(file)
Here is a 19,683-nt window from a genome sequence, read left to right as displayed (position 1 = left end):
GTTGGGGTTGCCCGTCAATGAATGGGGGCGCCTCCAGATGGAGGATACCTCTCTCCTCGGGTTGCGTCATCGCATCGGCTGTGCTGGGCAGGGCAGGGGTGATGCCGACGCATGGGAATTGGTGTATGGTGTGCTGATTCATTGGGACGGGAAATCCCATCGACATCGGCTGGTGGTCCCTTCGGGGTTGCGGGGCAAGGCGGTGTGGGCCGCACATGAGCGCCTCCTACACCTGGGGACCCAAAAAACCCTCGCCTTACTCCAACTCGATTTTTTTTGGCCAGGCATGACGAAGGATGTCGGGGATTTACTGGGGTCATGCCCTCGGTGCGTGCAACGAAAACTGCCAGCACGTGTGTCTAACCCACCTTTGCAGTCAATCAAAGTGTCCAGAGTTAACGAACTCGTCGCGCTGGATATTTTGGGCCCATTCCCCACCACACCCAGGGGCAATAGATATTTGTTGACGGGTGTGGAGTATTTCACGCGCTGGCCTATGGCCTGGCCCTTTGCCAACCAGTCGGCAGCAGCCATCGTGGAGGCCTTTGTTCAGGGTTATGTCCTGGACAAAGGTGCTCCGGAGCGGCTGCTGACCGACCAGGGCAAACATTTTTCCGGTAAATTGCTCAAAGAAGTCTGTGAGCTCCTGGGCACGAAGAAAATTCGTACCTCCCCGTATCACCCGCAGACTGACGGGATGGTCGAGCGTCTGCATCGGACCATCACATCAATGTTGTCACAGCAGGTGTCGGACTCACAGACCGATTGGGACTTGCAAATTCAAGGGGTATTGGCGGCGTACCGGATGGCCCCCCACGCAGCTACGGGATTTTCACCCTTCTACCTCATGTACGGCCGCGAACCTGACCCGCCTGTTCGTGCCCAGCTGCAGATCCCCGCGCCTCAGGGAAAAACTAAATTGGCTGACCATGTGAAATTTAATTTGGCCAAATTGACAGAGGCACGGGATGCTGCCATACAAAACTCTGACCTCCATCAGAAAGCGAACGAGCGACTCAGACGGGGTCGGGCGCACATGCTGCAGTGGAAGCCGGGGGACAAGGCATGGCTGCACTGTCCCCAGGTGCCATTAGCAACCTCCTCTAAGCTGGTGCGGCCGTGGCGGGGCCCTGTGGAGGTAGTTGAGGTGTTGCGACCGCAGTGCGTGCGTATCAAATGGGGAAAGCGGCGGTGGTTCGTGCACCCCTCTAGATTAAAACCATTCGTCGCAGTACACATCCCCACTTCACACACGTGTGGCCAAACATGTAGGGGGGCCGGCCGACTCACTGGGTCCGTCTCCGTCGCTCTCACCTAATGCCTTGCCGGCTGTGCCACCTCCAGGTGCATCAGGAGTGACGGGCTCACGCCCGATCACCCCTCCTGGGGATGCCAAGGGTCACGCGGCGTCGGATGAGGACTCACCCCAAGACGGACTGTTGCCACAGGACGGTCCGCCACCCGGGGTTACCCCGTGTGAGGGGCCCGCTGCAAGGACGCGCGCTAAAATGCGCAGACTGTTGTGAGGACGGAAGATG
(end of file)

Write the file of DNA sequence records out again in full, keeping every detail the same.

Here is a 19,683-nt window from a genome sequence, read left to right as displayed (position 1 = left end):
GTTGGGGTTGCCCGTCAATGAATGGGGGCGCCTCCAGATGGAGGATACCTCTCTCCTCGGGTTGCGTCATCGCATCGGCTGTGCTGGGCAGGGCAGGGGTGATGCCGACGCATGGGAATTGGTGTATGGTGTGCTGATTCATTGGGACGGGAAATCCCATCGACATCGGCTGGTGGTCCCTTCGGGGTTGCGGGGCAAGGCGGTGTGGGCCGCACATGAGCGCCTCCTACACCTGGGGACCCAAAAAACCCTCGCCTTACTCCAACTCGATTTTTTTTGGCCAGGCATGACGAAGGATGTCGGGGATTTACTGGGGTCATGCCCTCGGTGCGTGCAACGAAAACTGCCAGCACGTGTGTCTAACCCACCTTTGCAGTCAATCAAAGTGTCCAGAGTTAACGAACTCGTCGCGCTGGATATTTTGGGCCCATTCCCCACCACACCCAGGGGCAATAGATATTTGTTGACGGGTGTGGAGTATTTCACGCGCTGGCCTATGGCCTGGCCCTTTGCCAACCAGTCGGCAGCAGCCATCGTGGAGGCCTTTGTTCAGGGTTATGTCCTGGACAAAGGTGCTCCGGAGCGGCTGCTGACCGACCAGGGCAAACATTTTTCCGGTAAATTGCTCAAAGAAGTCTGTGAGCTCCTGGGCACGAAGAAAATTCGTACCTCCCCGTATCACCCGCAGACTGACGGGATGGTCGAGCGTCTGCATCGGACCATCACATCAATGTTGTCACAGCAGGTGTCGGACTCACAGACCGATTGGGACTTGCAAATTCAAGGGGTATTGGCGGCGTACCGGATGGCCCCCCACGCAGCTACGGGATTTTCACCCTTCTACCTCATGTACGGCCGCGAACCTGACCCGCCTGTTCGTGCCCAGCTGCAGATCCCCGCGCCTCAGGGAAAAACTAAATTGGCTGACCATGTGAAATTTAATTTGGCCAAATTGACAGAGGCACGGGATGCTGCCATACAAAACTCTGACCTCCATCAGAAAGCGAACGAGCGACTCAGACGGGGTCGGGCGCACATGCTGCAGTGGAAGCCGGGGGACAAGGCATGGCTGCACTGTCCCCAGGTGCCATTAGCAACCTCCTCTAAGCTGGTGCGGCCGTGGCGGGGCCCTGTGGAGGTAGTTGAGGTGTTGCGACCGCAGTGCGTGCGTATCAAATGGGGAAAGCGGCGGTGGTTCGTGCACCCCTCTAGATTAAAACCATTCGTCGCAGTACACATCCCCACTTCACACACGTGTGGCCAAACATGTAGGGGGGCCGGCCGACTCACTGGGTCCGTCTCCGTCGCTCTCACCTAATGCCTTGCCGGCTGTGCCACCTCCAGGTGCATCAGGAGTGACGGGCTCACGCCCGATCACCCCTCCTGGGGATGCCAAGGGTCACGCGGCGTCGGATGAGGACTCACCCCAAGACGGACTGTTGCCACAGGACGGTCCGCCACCCGGGGTTACCCCGTGTGAGGGGCCCGCTGCAAGGACGCGCGCTAAAATGCGCAGACTGTTGTGAGGACGGAAGATG